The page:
Ask any donor agency, or executing NGO: their role in private sector development is temporary. “We scan the situation, we design an intervention to nudge an economic system, and exit once we have the ball rolling”.
But the reality of executing private sector development projects is that this premise is lost somewhere along the line. “We don’t fully comprehend the situation, we create a big promise, which seems to make sense on paper, and we actually couldn’t tell at what point we think we have achieved our goal”.
So here’s something I have been meaning to write for a long time, something which might help bridge this gap between intent and action. The purpose of a private sector development project is not to deliver impact on people, planet and profit (ppp). How could a 4 to 5 year stint ever deliver a tangible social and environmental result? Yes, your impact evaluation might show that the project delivers impact, but that only indicates what is feasible given the input you have provided. But what does that mean for the long-term business viability of your idea, and is your idea desirable enough for your intended entrepreneurial audience to take over, once the impact has been demonstrated?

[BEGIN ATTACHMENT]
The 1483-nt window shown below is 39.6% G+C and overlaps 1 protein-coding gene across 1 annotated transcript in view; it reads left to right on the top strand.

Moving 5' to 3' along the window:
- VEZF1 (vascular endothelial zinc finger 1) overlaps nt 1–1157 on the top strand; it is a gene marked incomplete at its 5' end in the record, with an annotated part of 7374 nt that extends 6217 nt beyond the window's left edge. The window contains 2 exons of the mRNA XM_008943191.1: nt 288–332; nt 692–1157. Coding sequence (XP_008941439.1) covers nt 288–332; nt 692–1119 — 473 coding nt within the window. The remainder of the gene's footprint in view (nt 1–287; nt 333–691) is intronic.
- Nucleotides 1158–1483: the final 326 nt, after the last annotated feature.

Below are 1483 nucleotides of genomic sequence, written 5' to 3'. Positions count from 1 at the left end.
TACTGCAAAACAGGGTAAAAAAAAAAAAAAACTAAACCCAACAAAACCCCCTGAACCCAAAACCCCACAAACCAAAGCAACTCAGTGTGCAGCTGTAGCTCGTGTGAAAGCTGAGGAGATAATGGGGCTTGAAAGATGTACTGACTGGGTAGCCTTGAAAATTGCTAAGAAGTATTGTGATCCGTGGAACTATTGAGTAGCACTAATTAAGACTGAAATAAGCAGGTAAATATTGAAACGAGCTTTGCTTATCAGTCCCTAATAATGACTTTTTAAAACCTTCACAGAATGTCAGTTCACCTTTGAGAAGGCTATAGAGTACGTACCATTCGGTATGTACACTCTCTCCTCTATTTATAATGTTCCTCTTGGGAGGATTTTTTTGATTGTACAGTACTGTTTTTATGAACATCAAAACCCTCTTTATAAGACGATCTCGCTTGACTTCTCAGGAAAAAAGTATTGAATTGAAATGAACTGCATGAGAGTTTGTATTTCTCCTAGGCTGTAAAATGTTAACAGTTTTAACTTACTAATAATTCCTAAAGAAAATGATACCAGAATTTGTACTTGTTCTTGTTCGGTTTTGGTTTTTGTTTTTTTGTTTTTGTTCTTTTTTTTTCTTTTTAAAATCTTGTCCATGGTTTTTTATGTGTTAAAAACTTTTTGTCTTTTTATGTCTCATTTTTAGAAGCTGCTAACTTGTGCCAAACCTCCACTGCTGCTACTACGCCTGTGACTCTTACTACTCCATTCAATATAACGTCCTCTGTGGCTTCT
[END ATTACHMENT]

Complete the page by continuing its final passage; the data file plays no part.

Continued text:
Rather than focusing on the results of a project, I propose to take a different perspective on the purpose of private sector development. The task of a private sector development project is to create a temporary organizational vehicle, which is geared to search for the new business model that will deliver replicable and scalable ppp impact. In other words, it’s not the impact itself we’re after, it’s the business model that will deliver the impact. Private sector development, as a complementary coalition of for-profit, and non-profits, should limit its resources to validating such a model, ie. a feasible, viable, and desirable model. Exit comes after such validation.
Over-focusing on the results agenda in development is harmful to private sector development. It assumes PSD projects already know what they need to execute on. It’s a promise, which seems to be necessary to make all the time to obtain funding, but it’s a promise that will never hold. The reality is that every PSD project on day 1, is faith-based initiative. If you neglect that fact, then you will be tracking reality throughout your project.
Rather, give yourself time in your private sector development project, time to:
- focus on your targeted demographic
- immerse yourself into the nature of the problems you aim to tackle
- prototype, and iterate to validate solutions
Gear your impact assessment to metrics that validate your new business model: execution will take care of itself thereafter.